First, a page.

Finally, Google+ is positioned to be a professional network. Focusing on interests and having anyone able to follow you, will keep away the teens and lure the self-proclaimed professionals. In that sense, LinkedIn may have more of a reason for concern, at least as the content network it now tries to be. It’s quite likely that G+ does not even aim to unseat Facebook, only to dry it out of its professional appeal, and leave it with what we started with – party/kids photos and keeping track of what those old friends are up to.

I guess I already know what network I’ll be posting a link to this post to…

Facebook account is down. Is the Internet down?

My Facebook account was “temporarily unavailable due to site maintenance” today.

Seems like I’m far from the first person this happened to. It’s common enough to make it into Facebook’s FAQ.

So – no big deal, right? just had to wait a while with uploading photos from today’s trip with the kids, a little annoyance, nothing more. Then I wanted to check in the meantime what’s up on another site. Guess what I used as a login there? yep, Facebook connect. No login for you!

Facebook may be getting away with it for now, as it seems like these “maintenance” downtimes didn’t create negative buzz for Facebook connect’s position as the identity of choice for many avid FB users. But watch as more of these incidents start raising awareness to the implication of relying on Facebook as an identity provider. We’ll then realize it’s another point of failure on our way to our favorite sites, and one with no simple workaround.

Truth be told, this is not a Facebook issue, it’s an issue for centralized identity providers. If WordPress.com were down, my OpenID identity would be down just the same. With unified identity comes a unified point of failure…

What is Facebook’s Endgame with Open Graph API?

On Thursday, Facebook outlined some of its platform roadmap plans for developers. One of the items on the long list was called the “Open Graph API“, and with such a name it was sure to raise some interest.

Details were scarce, but the general message coming out of Facebook is that the Open Graph API will allow any site to embed a Facebook page in it, allowing the site owner to set status messages, share links etc., without visiting Facebook itself, and more importantly without sending its visitors to Facebook.

That sounded like a feature aimed primarily at brands, or as Ethan Beard of Facebook presented it: “This will be good for brands like Coke.” Makes perfect sense, as these brands are already using Facebook as part of their social media efforts, but would prefer to have it done on their site rather than on Facebook itself.

Thinking deeper into where Facebook is heading, though, I would think there is a more major endgame to all this. We already know that Facebook wants us to consider it as our online identity. So it allows you to reuse that Facebook identity on other websites and sign in using Facebook Connect. That’s one side of the coin. And then the other side of it is, you have your own website or blog where you may publish thoughts, links and photos that you didn’t publish on Facebook. Facebook would clearly want to bridge that gap as well.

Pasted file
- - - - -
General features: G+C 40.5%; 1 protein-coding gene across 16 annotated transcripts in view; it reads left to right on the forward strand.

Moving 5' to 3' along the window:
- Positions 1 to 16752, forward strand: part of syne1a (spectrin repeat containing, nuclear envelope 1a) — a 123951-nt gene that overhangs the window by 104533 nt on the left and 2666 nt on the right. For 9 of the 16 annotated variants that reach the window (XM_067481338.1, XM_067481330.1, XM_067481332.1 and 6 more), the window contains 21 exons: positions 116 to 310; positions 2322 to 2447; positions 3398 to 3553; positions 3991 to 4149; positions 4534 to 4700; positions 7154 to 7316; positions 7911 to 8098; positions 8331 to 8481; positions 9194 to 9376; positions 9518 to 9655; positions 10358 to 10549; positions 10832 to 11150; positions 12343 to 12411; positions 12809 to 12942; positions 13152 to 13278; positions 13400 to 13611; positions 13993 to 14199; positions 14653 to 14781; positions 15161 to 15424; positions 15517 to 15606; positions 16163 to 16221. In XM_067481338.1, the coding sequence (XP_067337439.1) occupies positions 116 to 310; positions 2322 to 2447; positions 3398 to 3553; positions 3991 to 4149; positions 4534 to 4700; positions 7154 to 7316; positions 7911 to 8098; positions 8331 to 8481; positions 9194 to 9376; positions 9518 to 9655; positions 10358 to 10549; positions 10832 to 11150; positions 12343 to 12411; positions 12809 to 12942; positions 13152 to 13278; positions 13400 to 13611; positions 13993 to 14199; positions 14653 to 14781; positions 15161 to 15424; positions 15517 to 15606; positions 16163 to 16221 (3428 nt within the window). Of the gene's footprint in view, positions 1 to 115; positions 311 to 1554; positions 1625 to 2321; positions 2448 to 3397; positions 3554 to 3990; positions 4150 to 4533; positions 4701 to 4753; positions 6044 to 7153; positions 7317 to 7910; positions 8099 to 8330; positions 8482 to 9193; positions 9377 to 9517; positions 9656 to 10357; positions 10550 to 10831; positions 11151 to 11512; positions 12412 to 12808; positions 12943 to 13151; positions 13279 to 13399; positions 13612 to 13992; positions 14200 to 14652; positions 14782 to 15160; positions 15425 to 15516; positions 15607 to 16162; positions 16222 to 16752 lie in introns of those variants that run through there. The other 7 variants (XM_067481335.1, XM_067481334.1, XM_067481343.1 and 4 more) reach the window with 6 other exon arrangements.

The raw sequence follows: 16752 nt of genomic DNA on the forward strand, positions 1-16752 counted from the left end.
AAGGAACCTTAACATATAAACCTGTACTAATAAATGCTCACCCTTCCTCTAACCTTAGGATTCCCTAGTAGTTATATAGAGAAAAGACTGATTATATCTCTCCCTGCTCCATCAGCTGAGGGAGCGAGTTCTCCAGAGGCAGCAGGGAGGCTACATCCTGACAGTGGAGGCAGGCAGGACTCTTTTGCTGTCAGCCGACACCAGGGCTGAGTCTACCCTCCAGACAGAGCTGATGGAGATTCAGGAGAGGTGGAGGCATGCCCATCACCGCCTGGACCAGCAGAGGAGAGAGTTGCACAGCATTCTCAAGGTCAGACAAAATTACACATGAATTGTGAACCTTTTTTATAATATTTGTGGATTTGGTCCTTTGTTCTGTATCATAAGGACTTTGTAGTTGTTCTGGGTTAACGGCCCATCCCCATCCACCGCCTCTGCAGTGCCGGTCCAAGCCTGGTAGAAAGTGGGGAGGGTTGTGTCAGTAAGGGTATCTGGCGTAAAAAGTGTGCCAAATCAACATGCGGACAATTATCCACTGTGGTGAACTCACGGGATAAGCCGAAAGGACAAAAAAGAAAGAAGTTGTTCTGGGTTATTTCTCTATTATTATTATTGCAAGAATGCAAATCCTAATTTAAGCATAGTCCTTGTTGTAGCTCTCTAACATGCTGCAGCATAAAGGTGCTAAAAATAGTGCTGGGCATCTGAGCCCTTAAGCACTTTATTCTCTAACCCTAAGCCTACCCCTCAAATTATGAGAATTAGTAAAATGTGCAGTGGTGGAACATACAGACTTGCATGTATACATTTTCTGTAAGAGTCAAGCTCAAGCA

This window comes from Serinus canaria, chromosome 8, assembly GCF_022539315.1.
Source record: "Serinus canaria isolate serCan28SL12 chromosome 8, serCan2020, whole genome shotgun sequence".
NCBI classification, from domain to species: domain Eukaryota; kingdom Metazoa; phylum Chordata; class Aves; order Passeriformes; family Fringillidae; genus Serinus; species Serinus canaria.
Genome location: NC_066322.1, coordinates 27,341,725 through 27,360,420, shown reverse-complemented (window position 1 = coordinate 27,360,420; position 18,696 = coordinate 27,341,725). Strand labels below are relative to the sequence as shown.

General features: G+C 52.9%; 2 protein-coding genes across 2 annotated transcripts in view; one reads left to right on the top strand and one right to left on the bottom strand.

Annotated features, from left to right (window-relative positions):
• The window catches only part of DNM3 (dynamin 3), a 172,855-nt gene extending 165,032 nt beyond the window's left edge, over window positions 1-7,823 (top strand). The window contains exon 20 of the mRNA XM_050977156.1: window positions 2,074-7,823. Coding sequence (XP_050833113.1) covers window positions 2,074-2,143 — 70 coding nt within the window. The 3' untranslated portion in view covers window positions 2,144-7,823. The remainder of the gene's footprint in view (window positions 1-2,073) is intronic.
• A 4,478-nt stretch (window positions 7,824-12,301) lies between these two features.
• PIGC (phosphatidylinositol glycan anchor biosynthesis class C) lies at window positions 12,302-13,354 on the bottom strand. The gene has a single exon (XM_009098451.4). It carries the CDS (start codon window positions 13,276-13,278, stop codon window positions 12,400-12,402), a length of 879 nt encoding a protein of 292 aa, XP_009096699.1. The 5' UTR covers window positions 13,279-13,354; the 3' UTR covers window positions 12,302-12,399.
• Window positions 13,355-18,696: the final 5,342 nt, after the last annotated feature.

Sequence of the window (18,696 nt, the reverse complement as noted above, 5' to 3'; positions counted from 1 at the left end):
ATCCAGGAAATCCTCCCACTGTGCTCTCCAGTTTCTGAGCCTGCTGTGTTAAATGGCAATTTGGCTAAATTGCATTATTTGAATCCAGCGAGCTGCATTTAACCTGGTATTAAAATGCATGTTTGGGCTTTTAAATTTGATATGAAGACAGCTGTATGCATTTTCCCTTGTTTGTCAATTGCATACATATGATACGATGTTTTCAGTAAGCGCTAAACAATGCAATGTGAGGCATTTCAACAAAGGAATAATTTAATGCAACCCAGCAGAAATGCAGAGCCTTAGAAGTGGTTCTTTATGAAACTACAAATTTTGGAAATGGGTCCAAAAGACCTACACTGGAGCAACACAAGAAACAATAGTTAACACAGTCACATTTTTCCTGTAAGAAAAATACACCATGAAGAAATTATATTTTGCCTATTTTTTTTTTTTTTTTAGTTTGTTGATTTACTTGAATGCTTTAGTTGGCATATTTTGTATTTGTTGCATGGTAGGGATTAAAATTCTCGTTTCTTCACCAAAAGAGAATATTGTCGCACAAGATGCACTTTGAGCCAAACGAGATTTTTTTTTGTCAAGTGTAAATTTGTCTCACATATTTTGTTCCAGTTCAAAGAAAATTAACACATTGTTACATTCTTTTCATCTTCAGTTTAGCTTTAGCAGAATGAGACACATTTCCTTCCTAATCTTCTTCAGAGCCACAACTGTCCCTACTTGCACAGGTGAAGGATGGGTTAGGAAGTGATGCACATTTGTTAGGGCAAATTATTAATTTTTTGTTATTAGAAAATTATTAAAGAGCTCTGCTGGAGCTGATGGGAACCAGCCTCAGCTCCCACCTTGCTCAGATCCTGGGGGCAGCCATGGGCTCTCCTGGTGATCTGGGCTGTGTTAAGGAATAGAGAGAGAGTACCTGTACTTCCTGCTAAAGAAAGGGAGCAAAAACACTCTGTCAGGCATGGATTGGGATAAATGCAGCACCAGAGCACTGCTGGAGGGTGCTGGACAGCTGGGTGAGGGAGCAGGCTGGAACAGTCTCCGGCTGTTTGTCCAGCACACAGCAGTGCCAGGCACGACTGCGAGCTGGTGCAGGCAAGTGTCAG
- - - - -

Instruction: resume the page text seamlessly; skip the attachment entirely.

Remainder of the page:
belongs-to-us

Half a year ago, Facebook adopted the emerging Activity Streams standard for publishing and consuming an individual’s lifestream events to lifestreaming frameworks, a standard promoted by open standards evangelist Chris Messina. So that fits in nicely into the puzzle now: wouldn’t it be nicer if you could publish all this non-Facebook activity into your Facebook’s page, which will now be embedded into your personal website, courtesy of the Open Graph API?

The API then is just the funnel through which your activity stream is published back into Facebook. You get to leverage the social graph you already defined and came to like on Facebook, and Facebook gets tighter integration with your life outside of Facebook, if you still had any. Smart move for Facebook.

Google Nails Down Social Search

Google’s Social Search is doing the walk, all the rest are just doing the talk. As soon as I activated the Social Search experiment, my next search yielded a social result. No setting up, showing how I am connected to that result (including friends of friends), showing as part of the standard web results…

google-social-searchContrast this with Microsoft’s poor attempt at “social search” by indexing tweets and status messages and showing them regardless of the actual searcher (example search, you’ve got to be on “United States” locale on bing to see it).

Then also contrast it with Facebook’s announcement back in August of its implementation of searching within friends’ posts – a less grandiose announcement that yet delivered far more social experience than Bing’s. Nevertheless, it’s a very limited experience and far from being a true information source for any serious search need.

So how does Google overcome the main obstaclecollecting your connections?

Google relies on its own sources and on open sources it can obtain by crawling the social graph. That is the true reason why Facebook is not part of Google’s graph (no XFN/FOAF marking on Facebook’s public pages). Google may be counting on Facebook’s inevitable opening up, and with Gmail’s rising popularity it becomes a reasonable alternative even for Facebook users like me.

Sadly, all this great news gave zero credit to Delver, where it all happened first

Did Facebook just drop Live Search… again?

Exactly 3 months ago Facebook and Microsoft announced live search’s integration in Facebook. The search functionality was up, down, then up again.

Today, it doesn’t seem to be available anymore, the web tab is simply gone.

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There doesn’t seem to be any buzz about it so far, is it just a temporary or local glitch?… 

Update: OK, note to self – when they sayNow Facebook users in the U.S. have the option to “Search Facebook” or “Search the Web.”“, they probably mean it. Oh well. It is strange, though, that 3 months after integration, Live search is still not rolled out in Facebook’s main growth segment, which is outside the US. Surely not a technical difficulty.